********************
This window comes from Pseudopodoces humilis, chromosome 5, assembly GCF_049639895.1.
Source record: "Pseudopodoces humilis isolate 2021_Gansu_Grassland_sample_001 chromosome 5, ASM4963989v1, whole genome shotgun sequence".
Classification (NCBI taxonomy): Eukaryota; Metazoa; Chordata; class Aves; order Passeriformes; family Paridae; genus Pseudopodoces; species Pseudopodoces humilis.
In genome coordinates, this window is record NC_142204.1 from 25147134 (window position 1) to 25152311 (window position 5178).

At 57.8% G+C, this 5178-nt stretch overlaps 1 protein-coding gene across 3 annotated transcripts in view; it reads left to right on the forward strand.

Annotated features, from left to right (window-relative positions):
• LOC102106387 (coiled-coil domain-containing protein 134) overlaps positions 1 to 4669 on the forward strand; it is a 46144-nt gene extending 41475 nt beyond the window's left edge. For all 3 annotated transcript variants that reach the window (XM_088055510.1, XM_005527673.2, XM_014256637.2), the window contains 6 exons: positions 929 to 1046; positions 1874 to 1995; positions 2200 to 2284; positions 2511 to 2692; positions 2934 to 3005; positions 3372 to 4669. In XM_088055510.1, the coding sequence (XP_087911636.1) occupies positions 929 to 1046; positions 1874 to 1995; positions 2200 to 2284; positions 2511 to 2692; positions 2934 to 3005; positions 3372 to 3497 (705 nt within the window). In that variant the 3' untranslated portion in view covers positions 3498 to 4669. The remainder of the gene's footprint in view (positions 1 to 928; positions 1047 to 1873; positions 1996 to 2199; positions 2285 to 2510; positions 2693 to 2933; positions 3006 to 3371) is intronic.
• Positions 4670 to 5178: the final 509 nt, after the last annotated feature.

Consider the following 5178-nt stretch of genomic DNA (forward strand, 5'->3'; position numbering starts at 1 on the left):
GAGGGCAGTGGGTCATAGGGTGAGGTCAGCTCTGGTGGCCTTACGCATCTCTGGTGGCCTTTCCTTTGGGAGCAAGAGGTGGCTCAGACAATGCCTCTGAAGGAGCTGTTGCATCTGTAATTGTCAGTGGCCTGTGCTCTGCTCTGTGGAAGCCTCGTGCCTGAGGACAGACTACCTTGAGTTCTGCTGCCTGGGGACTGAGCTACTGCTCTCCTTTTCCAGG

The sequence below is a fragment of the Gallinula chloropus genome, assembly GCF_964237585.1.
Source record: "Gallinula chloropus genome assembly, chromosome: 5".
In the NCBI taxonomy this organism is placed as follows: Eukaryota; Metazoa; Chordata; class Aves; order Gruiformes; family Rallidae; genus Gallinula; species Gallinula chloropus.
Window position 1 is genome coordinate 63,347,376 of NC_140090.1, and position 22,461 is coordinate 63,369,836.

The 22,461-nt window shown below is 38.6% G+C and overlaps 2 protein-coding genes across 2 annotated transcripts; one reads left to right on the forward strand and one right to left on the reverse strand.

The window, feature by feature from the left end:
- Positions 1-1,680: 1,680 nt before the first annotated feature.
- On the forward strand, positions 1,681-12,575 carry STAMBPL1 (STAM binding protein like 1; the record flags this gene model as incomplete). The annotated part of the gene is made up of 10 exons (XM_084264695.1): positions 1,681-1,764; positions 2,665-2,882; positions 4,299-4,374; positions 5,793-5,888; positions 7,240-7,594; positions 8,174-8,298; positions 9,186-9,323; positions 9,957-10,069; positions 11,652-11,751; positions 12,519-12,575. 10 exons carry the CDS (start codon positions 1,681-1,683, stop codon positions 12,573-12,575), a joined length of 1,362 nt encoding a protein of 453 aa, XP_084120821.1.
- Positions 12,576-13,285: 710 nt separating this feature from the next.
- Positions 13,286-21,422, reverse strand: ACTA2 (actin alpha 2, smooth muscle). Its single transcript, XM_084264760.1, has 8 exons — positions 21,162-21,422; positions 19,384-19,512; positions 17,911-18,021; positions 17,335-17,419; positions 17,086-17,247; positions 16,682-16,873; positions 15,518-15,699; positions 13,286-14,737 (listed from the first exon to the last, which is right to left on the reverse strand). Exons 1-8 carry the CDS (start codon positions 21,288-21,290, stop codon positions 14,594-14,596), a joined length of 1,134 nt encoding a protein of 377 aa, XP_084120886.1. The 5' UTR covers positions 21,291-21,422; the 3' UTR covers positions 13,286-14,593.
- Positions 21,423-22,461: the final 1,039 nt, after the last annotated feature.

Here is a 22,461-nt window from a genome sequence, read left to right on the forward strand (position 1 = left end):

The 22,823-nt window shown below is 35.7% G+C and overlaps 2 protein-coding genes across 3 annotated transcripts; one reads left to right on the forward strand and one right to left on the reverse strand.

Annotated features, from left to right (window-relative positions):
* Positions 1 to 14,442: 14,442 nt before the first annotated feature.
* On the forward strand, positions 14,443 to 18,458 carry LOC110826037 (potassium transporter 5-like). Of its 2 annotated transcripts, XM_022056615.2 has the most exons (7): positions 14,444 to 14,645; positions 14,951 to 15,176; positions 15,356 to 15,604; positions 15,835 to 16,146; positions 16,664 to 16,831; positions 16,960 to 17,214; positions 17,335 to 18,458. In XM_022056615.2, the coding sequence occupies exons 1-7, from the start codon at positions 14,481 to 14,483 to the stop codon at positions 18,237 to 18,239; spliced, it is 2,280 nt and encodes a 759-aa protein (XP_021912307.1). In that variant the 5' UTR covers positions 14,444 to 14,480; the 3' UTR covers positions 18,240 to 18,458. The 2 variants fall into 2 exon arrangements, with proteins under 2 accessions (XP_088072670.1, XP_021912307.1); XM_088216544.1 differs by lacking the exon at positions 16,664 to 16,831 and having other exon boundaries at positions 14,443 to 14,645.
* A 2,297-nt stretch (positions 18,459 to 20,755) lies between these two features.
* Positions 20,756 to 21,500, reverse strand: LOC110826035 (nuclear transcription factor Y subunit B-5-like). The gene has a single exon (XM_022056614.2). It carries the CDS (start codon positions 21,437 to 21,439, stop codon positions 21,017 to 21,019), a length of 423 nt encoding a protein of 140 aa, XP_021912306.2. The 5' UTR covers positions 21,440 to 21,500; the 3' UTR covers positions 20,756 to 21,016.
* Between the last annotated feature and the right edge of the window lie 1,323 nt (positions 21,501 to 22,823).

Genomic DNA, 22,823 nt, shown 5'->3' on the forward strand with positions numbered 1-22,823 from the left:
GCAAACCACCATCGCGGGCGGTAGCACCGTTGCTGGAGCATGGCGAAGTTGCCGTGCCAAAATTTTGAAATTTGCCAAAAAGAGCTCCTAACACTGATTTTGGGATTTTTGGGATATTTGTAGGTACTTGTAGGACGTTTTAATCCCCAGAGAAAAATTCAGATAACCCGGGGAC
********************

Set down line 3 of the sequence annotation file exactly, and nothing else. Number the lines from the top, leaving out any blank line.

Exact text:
Classification (NCBI taxonomy): Eukaryota; Metazoa; Chordata; class Aves; order Passeriformes; family Paridae; genus Pseudopodoces; species Pseudopodoces humilis.